Today, we watch a meteor flare and fall. The
University of Houston's College of Engineering
presents this series about the machines that make
our civilization run, and the people whose
ingenuity created them.
I am wounded by the story of
Wallace Carothers. I do not understand the story of
Wallace Carothers. I don't like the story, but I'm
compelled to tell it. Maybe it's the story of a
mind too large to fit the world it lived in.
Carothers was born an only child in Iowa, in 1896.
He was three years younger than my father. He did
his bachelor's degree at Tarkio College in
Missouri, and his masters at the University of
Illinois. He taught for a year at the University of
South Dakota. Then he did a chemistry Ph.D. at
1928 found Carothers teaching at Harvard. He was
only 34. He'd already done brilliant work on the
electronic nature of molecular bonds. Then he made
a career lurch. He left academia to become a
research director at Du Pont. He took charge of an
organic chemistry group there.
R & D labs were well known by then. But a
well-supported facility doing academic research in
industry -- that was a radical new idea in 1928. It
was an opportunity for Carothers.
He began stringing chains of molecules together.
Those molecular chains made a tough new material.
Du Pont began producing it commercially in 1939.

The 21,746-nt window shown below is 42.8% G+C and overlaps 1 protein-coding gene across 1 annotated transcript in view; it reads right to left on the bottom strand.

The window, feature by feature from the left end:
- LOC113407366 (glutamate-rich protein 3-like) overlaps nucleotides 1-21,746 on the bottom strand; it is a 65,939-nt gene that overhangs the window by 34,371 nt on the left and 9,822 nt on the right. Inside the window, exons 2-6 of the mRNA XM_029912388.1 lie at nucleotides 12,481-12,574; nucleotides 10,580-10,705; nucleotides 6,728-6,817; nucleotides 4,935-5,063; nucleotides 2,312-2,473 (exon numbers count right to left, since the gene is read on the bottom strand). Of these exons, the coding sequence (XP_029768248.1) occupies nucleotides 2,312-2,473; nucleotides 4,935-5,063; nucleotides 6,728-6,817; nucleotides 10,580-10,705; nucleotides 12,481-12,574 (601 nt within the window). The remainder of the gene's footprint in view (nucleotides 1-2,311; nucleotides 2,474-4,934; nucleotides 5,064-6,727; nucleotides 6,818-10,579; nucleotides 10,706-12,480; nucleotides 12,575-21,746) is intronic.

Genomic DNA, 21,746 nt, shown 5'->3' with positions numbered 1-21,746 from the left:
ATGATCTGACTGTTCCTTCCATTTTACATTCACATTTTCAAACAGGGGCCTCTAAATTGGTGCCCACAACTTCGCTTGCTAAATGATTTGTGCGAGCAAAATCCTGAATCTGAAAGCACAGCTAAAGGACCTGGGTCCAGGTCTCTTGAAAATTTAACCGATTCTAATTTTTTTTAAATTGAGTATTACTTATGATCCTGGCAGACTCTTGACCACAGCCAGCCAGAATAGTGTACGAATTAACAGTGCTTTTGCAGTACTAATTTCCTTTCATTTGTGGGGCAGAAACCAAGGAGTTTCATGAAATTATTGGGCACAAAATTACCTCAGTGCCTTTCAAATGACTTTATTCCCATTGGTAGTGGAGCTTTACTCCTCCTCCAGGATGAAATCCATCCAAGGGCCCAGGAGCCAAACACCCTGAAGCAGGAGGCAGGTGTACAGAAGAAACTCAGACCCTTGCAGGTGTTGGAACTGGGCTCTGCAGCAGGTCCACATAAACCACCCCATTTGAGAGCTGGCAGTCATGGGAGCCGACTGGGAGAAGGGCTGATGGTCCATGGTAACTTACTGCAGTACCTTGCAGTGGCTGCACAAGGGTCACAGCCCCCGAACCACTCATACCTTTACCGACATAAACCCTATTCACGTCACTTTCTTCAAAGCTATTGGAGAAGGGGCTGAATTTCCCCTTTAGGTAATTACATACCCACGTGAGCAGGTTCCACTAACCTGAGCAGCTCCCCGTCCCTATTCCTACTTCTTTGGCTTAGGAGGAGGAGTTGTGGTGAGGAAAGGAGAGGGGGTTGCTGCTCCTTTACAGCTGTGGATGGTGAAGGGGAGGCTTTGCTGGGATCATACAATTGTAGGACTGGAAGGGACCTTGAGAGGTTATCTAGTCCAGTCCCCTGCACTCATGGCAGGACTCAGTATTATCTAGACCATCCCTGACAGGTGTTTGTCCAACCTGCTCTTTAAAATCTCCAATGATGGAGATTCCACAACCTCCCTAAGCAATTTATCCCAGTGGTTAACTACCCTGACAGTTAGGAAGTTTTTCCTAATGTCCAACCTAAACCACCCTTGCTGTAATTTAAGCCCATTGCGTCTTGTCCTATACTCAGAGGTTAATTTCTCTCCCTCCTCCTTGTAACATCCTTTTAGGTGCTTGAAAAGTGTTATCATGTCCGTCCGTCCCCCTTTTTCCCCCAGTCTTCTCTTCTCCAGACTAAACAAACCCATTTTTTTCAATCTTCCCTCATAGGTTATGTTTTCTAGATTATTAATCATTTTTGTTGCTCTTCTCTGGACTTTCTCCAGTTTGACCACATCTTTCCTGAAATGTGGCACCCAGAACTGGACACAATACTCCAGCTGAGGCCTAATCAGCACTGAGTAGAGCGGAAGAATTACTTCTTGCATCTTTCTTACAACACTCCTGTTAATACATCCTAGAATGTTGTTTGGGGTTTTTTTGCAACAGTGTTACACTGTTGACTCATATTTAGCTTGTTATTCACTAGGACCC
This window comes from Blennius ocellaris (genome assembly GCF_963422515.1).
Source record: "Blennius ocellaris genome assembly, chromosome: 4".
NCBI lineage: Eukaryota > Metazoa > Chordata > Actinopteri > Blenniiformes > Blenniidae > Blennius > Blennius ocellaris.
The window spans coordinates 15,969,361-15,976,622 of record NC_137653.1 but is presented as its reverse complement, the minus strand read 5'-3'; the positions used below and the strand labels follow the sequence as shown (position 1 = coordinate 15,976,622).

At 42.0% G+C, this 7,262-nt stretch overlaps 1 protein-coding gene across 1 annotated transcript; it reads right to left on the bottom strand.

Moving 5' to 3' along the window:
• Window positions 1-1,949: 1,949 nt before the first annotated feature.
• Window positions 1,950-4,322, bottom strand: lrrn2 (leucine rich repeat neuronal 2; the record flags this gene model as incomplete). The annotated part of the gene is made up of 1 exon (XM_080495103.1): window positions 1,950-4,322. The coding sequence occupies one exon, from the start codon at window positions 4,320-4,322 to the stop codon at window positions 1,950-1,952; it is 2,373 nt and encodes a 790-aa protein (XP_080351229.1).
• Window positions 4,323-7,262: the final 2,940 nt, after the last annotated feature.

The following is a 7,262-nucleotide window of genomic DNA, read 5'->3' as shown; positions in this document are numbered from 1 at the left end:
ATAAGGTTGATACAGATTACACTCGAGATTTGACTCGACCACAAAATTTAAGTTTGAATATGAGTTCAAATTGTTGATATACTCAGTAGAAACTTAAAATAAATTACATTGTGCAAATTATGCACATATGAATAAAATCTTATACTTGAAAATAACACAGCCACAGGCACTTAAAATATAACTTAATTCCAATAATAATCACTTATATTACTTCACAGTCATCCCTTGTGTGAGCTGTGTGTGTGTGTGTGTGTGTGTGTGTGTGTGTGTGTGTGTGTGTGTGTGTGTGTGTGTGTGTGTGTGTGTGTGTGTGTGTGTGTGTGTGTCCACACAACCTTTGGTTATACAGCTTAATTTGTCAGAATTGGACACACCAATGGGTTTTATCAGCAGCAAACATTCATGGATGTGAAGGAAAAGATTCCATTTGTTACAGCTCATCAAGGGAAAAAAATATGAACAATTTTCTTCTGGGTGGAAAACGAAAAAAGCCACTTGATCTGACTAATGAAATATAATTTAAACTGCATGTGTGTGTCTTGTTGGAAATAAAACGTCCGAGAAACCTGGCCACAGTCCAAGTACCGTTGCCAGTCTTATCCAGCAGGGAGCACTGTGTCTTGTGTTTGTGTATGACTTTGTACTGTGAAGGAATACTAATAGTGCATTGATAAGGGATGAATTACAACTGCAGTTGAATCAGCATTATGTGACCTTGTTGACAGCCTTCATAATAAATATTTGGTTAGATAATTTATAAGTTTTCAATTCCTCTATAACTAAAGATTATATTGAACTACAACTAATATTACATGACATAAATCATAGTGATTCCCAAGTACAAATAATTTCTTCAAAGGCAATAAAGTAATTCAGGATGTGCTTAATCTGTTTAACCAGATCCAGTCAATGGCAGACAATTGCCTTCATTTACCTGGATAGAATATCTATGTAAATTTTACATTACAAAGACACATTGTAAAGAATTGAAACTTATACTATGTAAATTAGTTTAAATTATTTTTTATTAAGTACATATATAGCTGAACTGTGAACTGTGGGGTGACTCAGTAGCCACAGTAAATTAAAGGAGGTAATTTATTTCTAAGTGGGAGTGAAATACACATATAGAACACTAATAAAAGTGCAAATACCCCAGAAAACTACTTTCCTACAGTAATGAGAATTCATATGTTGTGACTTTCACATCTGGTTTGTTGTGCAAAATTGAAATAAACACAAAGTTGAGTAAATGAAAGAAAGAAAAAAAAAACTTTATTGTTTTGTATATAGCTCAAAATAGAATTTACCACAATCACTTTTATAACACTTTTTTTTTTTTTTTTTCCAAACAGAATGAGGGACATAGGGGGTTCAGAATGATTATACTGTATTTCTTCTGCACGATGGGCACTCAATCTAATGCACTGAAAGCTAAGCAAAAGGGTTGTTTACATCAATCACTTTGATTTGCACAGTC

They called it -- nylon.
Next he worked on acetylene polymers. As early as
1931, Du Pont was producing the result. It was
commercial neoprene. After that, Carothers's work
led to synthetic rubber.
The supply of Asian silk and rubber dried up in
WW-II. Carothers saved our lives with synthetic
tires. Some women thought nylon stockings had saved
their lives as well.
A picture of Carothers comes down to us. We wish
we'd known him. "Modest to the point of shyness,"
says one biographer. He tells of Carothers's
"personal warmth," his "generosity of spirit," and
his "sense of humor." But he also says that
Carothers suffered mounting manic-depressive mood
During nine years at Du Pont, Carothers finished
his 62nd technical paper and filed his 69th patent.
He changed America. He touched your life. In
February 1936 he married. Then in April, the
following year, he committed suicide. He was 41.
His widow gave birth to a daughter, Jane, seventh
I am gravely unhappy with this tale. Carothers was
a shooting star. I want to explain this
unreasonable death away, so it'll be gone. He was a
gift we were all privileged to receive. I want him
to have been content with his brilliance, as so
many truly smart people are. I want to give -- you
-- a happier ending.
I'm John Lienhard, at the University of Houston,
where we're interested in the way inventive minds
Hill, J.W., Carothers, Wallace Hume. Dictionary
of Scientific Biography (C.C. Gilespie, ed.).
Charles Scribner's Sons, 1970-1980.
Mark., H., and Whitby, G.S., Collected Papers
of Wallace Hume Carothers on High Polymeric
Substances. New York: Interscience
Publishers, Inc., 1940.
See also The National Inventors Hall of
Fame, a brochure published by the National
Inventors Hall of Fame Foundation, Inc., 1990. The
address is Room 1D01, Crystal Plaza 3, 2021
Jefferson Davis Highway, Arlington, Virginia 22202.
The Engines of Our Ingenuity is
Copyright © 1988-1997 by John H.
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